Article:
Tuesday, December 2, 2014
Forbes magazine commissioned a study of the cost and benefits of the five big ideas for reforming education. The five big ideas will cost $6.2 trillion over 20 years and produce $225 trillion in additional gross domestic product. So what is the plan? Universal pre-k, teacher efficacy (attract, retain, and measure good teachers), school leadership (raise their salaries and give them the power to act like any other division head, including hiring and firing), blended learning (delivering rote information through technology and relying on teachers for value added instruction, which requires increasing computer and internet access), and common core curriculum.
Reduced to those headlines, it sounds simple. Reduced to the impressive financial spreadsheet, it sounds like a no brainer. To make sure, Forbes convened the top leaders from the four key constituent groups to ask whether the five big ideas are doable. The leaders were Arne Duncan, Governor Andrew Cuomo, Randi Weingarten, and D.C. public schools chancellor Kaya Henderson. They generally agree that the plan is doable.Relative to other ideas, universal pre-k it could be called a universally accepted good idea. We just need to fund it. Some of the other ideas also have merit, but the lens through which they view education is problematic. They sound like they come straight out of a business school textbook. Implicit in them is the notion that if we run education like a business, our problems will be solved. This critique is not a defense of our current model, but a critique of their version of what the problem with our current model is.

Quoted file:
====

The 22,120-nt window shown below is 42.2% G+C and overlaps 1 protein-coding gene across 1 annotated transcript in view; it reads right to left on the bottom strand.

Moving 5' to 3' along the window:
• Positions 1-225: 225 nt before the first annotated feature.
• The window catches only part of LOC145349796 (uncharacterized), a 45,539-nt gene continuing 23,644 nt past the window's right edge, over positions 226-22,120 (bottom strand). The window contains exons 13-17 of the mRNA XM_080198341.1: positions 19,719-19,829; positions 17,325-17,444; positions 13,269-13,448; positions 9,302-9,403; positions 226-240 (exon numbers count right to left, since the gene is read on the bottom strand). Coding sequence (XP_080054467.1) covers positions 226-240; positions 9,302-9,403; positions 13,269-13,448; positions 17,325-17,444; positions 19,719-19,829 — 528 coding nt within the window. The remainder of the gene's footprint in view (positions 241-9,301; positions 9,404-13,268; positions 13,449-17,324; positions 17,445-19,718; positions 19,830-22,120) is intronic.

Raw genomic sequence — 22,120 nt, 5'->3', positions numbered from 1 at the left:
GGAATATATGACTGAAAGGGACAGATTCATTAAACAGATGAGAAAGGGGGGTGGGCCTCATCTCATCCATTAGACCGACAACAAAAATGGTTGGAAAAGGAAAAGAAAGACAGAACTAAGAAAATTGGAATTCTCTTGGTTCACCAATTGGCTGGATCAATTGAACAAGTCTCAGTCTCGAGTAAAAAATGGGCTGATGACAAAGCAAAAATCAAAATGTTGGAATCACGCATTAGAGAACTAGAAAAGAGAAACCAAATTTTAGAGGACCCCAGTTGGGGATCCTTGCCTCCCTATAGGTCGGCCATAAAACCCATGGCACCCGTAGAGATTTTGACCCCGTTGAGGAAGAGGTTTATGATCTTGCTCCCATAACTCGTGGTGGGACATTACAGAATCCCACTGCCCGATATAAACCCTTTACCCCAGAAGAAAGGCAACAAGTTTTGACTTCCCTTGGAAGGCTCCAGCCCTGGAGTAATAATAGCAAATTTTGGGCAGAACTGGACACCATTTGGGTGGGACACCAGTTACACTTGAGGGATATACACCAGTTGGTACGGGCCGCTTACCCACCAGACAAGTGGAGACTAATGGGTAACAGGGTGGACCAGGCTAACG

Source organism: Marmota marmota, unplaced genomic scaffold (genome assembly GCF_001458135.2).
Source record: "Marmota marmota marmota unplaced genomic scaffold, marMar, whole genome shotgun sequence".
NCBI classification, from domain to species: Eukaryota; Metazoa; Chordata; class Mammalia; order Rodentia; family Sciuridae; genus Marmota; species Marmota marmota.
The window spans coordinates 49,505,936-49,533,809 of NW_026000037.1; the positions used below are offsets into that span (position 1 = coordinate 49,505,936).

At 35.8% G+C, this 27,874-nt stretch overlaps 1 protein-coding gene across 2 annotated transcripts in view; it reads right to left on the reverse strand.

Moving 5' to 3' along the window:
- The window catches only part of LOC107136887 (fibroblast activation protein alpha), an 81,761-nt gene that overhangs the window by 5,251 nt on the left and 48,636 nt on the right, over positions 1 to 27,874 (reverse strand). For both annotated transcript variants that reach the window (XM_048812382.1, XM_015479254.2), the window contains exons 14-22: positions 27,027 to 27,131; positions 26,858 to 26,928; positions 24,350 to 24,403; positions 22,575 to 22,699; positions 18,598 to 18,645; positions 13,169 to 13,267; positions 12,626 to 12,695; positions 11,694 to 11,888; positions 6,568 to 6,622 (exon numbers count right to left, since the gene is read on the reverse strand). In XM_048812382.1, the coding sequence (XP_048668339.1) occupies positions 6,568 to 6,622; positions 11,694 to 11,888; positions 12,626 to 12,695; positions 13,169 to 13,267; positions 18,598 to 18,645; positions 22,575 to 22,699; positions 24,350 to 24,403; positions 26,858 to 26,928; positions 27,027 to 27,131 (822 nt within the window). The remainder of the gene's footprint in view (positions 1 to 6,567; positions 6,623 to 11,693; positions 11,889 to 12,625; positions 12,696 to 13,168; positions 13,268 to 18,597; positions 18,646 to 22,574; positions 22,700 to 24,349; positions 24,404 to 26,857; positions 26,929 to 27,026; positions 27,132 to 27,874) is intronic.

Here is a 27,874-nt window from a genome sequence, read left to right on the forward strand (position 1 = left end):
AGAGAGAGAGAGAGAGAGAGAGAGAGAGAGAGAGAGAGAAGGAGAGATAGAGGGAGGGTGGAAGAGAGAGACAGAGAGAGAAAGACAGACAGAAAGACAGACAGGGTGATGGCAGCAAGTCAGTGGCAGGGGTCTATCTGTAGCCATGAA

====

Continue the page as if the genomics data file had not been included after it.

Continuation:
Traditionally, we have had two school systems. One for the have and one for the have-nots. We are now moving toward a more fragmented set of systems: a traditional public one for the have-nots, a charter one for the have-nots, a charter one for the haves, and a private one for the haves. The fundamental problem is the inequality in these systems. Running them like businesses will not cure the inequality. In fact, if the business of education is to run like a market, many signs points to further stratification. For instance, recruiting more qualified teachers and principals is a great idea, but if we still funnel them through a system of inequality, we are reproducing the fundamental flaw in the system. We will simply find ourselves several years from now talking about the next 5 big ideas to cure education. That is unless the current five big ideas can raise the bottom half of our schools to a qualitative level that makes us comfortable with the remaining inequality. To be fair, the current big ideas are a response to the problems that inequality produces, but they are not an attack on inequality. They are a concession to its existence.